When rights overlap, a court isn’t obligated to pin its result to a single theory. In older cases, it was much more common for a set of rights to be considered together. It’s a fairly modern lawyerly approach to pin things down with such specificity. For example, Barnette (1942) did not consider it necessary to specify whether the right of the Jehovah’s Witness students not to recite the Pledge of Allegiance was a result of the Speech Clause or the Free Exercise Clause. Either or both was fine, and the opinion was no more specific than to say “the principles of the First Amendment.” Yick Wo v. Hopkins (1886) is remembered today as an equal protection case, but the opinion actually speaks at equal or greater length about due process concepts of regularity, and the overall goal of eliminating “the play and action of purely personal and arbitrary power.”

I haven’t tracked down exactly when SCOTUS began to give separate consideration to the right of the juror to serve and the right of the accused to be tried by a representative jury. For its part, Strauder saw both problems: it was problematic for the juror to be denied “the privilege of participating equally … in the administration of justice” and for the defendant to be denied a jury “composed of the peers or equals” of the accused. Conceivably, it could have premised its decision on the meaning of the 6th Amendment jury trial right, but at that early stage the notion of incorporation hadn’t developed to the point where it was clear that West Virginia needed to obey that amendment. Hence, it relied on equal protection: “If the defendant has a right” to a jury panel where members of his race are not excluded, “the right, if not created, is protected by” the Reconstruction amendments, specifically the 14th.

Batson also included both threads. “Purposeful racial discrimination in selection of the venire violates a defendant's right to equal protection, because it denies him the protection that a trial by jury is intended to secure.” And also: “by denying a person participation in jury service on account of his race, the State unconstitutionally discriminated against the excluded juror.”

The decision in some other cases to emphasize the juror prong may flow from individual facts. In Taylor v. Louisiana (1975), a male defendant objected to an all-male jury. It would be tricky to theorize a way for this particular defendant to assert the rights of excused female jurors, so the Court explicitly based its ruling on the defendant’s incorporated 6th Amendment rights to a jury drawn from a “fair cross-section” of the community, avoiding equal protection. As later stated in J.E.B., “Taylor relied on Sixth Amendment principles, but the opinion's approach is consistent with the heightened equal protection scrutiny afforded gender-based classifications.”

Edmonson, J.E.B. and other civil Batson cases do not argue that there is a 7th Amendment right to have one’s civil jury be drawn from a fair cross-section of the community. (The 7th Amendment is not incorporated against the states anyway.) These cases therefore rely on equal protection rights, and this almost always focuses on the rights of the excluded juror. This may often be necessary in cases involving corporate litigants. SmithKline Beecham and Abbott Labs were both corporations, and hence could not have complained that they were the victims of discrimination on the basis of sexual orientation. But they could complain that they were not getting a fair trial, and that their opponents were engaged in wrongful discrimination against jurors.

Posted by: Aaron Caplan | Jun 9, 2015 4:09:39 PM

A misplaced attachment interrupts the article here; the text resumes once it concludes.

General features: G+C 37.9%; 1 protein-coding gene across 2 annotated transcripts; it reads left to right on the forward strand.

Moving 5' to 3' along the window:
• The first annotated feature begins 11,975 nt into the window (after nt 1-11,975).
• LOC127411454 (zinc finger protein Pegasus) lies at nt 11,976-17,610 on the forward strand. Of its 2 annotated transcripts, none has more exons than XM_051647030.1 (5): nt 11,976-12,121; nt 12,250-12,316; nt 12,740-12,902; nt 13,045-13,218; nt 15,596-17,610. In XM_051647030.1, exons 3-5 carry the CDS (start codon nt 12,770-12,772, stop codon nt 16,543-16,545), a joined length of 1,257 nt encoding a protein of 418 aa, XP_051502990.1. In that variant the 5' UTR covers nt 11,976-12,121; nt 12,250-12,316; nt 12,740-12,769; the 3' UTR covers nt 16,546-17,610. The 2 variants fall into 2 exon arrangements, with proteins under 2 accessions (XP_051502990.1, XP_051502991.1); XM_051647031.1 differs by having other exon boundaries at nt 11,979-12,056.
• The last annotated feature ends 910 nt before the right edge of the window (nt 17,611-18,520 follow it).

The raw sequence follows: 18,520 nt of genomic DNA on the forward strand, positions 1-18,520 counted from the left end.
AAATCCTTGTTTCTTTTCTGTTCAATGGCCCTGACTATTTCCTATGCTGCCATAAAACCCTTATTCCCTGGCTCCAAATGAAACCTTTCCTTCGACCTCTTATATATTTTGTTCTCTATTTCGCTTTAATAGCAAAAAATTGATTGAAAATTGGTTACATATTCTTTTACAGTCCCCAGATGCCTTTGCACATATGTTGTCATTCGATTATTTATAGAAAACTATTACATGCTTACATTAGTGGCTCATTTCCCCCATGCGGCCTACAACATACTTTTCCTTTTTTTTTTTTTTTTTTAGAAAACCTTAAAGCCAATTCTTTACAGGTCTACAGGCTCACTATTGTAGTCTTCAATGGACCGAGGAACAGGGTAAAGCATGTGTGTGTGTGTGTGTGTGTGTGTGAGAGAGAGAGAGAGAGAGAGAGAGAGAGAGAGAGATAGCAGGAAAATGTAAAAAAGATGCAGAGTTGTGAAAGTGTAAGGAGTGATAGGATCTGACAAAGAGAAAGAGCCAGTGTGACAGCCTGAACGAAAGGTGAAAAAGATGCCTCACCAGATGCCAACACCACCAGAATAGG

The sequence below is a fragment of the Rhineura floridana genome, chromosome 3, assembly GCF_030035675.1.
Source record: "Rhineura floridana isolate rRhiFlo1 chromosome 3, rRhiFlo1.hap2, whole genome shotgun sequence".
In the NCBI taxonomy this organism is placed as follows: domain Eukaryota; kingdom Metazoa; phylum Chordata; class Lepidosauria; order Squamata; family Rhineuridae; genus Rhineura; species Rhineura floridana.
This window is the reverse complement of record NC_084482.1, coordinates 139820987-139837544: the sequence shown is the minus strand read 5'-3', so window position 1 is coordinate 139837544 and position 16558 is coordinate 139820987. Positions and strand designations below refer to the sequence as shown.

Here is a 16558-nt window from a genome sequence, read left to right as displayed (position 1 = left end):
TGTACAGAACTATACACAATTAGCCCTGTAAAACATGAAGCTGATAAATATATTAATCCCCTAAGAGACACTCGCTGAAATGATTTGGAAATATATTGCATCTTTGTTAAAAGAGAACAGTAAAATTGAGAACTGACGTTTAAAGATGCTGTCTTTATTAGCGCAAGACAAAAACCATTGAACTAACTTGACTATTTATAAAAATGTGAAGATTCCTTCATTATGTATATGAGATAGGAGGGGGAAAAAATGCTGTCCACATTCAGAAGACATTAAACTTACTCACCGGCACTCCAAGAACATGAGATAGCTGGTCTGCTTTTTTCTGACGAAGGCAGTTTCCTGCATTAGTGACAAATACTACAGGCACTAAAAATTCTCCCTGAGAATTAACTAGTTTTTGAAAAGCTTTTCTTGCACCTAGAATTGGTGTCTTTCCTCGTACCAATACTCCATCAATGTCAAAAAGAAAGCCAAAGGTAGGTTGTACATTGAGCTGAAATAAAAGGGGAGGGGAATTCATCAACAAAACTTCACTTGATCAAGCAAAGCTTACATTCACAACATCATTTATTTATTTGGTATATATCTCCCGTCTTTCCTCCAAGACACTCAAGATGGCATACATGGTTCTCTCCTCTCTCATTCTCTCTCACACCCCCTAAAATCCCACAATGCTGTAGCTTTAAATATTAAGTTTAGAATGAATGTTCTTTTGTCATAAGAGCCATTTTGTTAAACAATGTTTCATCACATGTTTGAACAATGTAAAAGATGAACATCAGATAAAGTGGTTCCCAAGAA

"I like to begin my Civil Procedure courses by identifying four main ways one might resolve private disputes: (a) negotiated agreement, (b) binding decision by third parties; (c) violence; and (d) chance."

One way to resolve disputes that is actually quite common is "(e) binding decision by a predetermined one of the parties to the dispute."

In the case of private disputes, this encompasses, for example, the employment at will doctrine, the way disputes between parents and children are resolved, the way disputes between guardians and wards are resolved, the way that disputes between ship captains and anyone else on the ship are resolved, the way that disputes between educational institutions and students (e.g. over admissions and grades) are resolved, the de facto way that most disputes between merchants and consumers over the return of goods are handled, and the way we set prices in a free market. In Islamic law, sentencing (e.g. death penalty v.blood money) is often placed in the sole discretion of the victim, and many Western legal systems used to have a death or marriage at the election of the victim system for rape sentencing.

In the public law area, this is inherent in the 11th Amendment right of governments to adjudicate disputes of third parties with states in the courts of that state, and the exclusive jurisdiction of the federal courts over disputes with the federal government fit this model. More extremely, in federal law - disputes over payment of secret agents is in the exclusive jurisdiction of the executive branch and not justiciable. Similarly, this is the way that disputes between soldiers and their superior officers are resolved.

Posted by: ohwilleke | Jun 9, 2015 7:25:06 PM

Great point that we often allocate binding decision power to one of the disputing parties. But to my mind a principle like "A gets to decide" is a rule of substance, not a procedural mechanism for resolving disputes. Much of the time, this substantive rule prevents disputes from arising in the first place, because it convinces other parties to yield to A, which usually involves accepting the status quo.

But if there's a real dispute--maybe B doesn't agree that "A gets to decide" is really the rule, or maybe B thinks she is A for purposes of the rule--then we need a procedure to resolve it. Maybe a third party applies the "A wins" substantive rule, and B goes along (either through the persuasive force of the third party's decision, or by the threat that the decision will be executed with force). Or maybe they reach agreement when A convinces B that resistance is futile.

Posted by: Aaron Caplan | Jun 9, 2015 10:00:14 PM